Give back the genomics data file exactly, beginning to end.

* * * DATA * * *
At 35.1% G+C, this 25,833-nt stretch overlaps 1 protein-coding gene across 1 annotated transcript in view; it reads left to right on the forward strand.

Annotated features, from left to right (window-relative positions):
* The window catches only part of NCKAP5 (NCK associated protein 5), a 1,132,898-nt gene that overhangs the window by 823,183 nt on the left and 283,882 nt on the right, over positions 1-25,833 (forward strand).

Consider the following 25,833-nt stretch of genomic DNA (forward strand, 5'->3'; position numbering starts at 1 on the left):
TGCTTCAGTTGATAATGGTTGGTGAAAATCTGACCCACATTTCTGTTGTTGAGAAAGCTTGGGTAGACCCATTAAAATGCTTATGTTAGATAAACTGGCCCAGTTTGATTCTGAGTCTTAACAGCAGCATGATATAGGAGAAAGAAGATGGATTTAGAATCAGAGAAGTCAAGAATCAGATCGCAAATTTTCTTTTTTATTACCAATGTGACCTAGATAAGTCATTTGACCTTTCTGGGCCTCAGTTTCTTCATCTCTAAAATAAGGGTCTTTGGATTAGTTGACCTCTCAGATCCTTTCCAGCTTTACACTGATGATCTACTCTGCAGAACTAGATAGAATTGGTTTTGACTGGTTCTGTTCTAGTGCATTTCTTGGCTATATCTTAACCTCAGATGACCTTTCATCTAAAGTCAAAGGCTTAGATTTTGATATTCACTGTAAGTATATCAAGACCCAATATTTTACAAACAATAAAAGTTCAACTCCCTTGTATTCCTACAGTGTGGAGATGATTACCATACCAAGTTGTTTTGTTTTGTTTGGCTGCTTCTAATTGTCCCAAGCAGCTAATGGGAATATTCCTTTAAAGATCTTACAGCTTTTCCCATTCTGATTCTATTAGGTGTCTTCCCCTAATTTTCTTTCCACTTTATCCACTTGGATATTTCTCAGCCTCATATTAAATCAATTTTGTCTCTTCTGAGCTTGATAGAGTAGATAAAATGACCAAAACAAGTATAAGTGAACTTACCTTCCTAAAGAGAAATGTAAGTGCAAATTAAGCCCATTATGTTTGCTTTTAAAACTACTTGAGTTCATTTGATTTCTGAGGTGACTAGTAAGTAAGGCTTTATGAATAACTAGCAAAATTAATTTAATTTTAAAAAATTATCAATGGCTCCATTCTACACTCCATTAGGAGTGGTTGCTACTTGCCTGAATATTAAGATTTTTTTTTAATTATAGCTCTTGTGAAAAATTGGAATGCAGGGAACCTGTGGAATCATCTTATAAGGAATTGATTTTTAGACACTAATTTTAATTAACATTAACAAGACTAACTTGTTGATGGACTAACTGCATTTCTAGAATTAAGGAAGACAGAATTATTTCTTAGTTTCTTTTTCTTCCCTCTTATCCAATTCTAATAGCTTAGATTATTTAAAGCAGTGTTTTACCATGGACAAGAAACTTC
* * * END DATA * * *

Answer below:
At 35.1% G+C, this 25,833-nt stretch overlaps 1 protein-coding gene across 1 annotated transcript in view; it reads left to right on the forward strand.

Annotated features, from left to right (window-relative positions):
* The window catches only part of NCKAP5 (NCK associated protein 5), a 1,132,898-nt gene that overhangs the window by 823,183 nt on the left and 283,882 nt on the right, over positions 1-25,833 (forward strand).

Consider the following 25,833-nt stretch of genomic DNA (forward strand, 5'->3'; position numbering starts at 1 on the left):
TGCTTCAGTTGATAATGGTTGGTGAAAATCTGACCCACATTTCTGTTGTTGAGAAAGCTTGGGTAGACCCATTAAAATGCTTATGTTAGATAAACTGGCCCAGTTTGATTCTGAGTCTTAACAGCAGCATGATATAGGAGAAAGAAGATGGATTTAGAATCAGAGAAGTCAAGAATCAGATCGCAAATTTTCTTTTTTATTACCAATGTGACCTAGATAAGTCATTTGACCTTTCTGGGCCTCAGTTTCTTCATCTCTAAAATAAGGGTCTTTGGATTAGTTGACCTCTCAGATCCTTTCCAGCTTTACACTGATGATCTACTCTGCAGAACTAGATAGAATTGGTTTTGACTGGTTCTGTTCTAGTGCATTTCTTGGCTATATCTTAACCTCAGATGACCTTTCATCTAAAGTCAAAGGCTTAGATTTTGATATTCACTGTAAGTATATCAAGACCCAATATTTTACAAACAATAAAAGTTCAACTCCCTTGTATTCCTACAGTGTGGAGATGATTACCATACCAAGTTGTTTTGTTTTGTTTGGCTGCTTCTAATTGTCCCAAGCAGCTAATGGGAATATTCCTTTAAAGATCTTACAGCTTTTCCCATTCTGATTCTATTAGGTGTCTTCCCCTAATTTTCTTTCCACTTTATCCACTTGGATATTTCTCAGCCTCATATTAAATCAATTTTGTCTCTTCTGAGCTTGATAGAGTAGATAAAATGACCAAAACAAGTATAAGTGAACTTACCTTCCTAAAGAGAAATGTAAGTGCAAATTAAGCCCATTATGTTTGCTTTTAAAACTACTTGAGTTCATTTGATTTCTGAGGTGACTAGTAAGTAAGGCTTTATGAATAACTAGCAAAATTAATTTAATTTTAAAAAATTATCAATGGCTCCATTCTACACTCCATTAGGAGTGGTTGCTACTTGCCTGAATATTAAGATTTTTTTTTAATTATAGCTCTTGTGAAAAATTGGAATGCAGGGAACCTGTGGAATCATCTTATAAGGAATTGATTTTTAGACACTAATTTTAATTAACATTAACAAGACTAACTTGTTGATGGACTAACTGCATTTCTAGAATTAAGGAAGACAGAATTATTTCTTAGTTTCTTTTTCTTCCCTCTTATCCAATTCTAATAGCTTAGATTATTTAAAGCAGTGTTTTACCATGGACAAGAAACTTC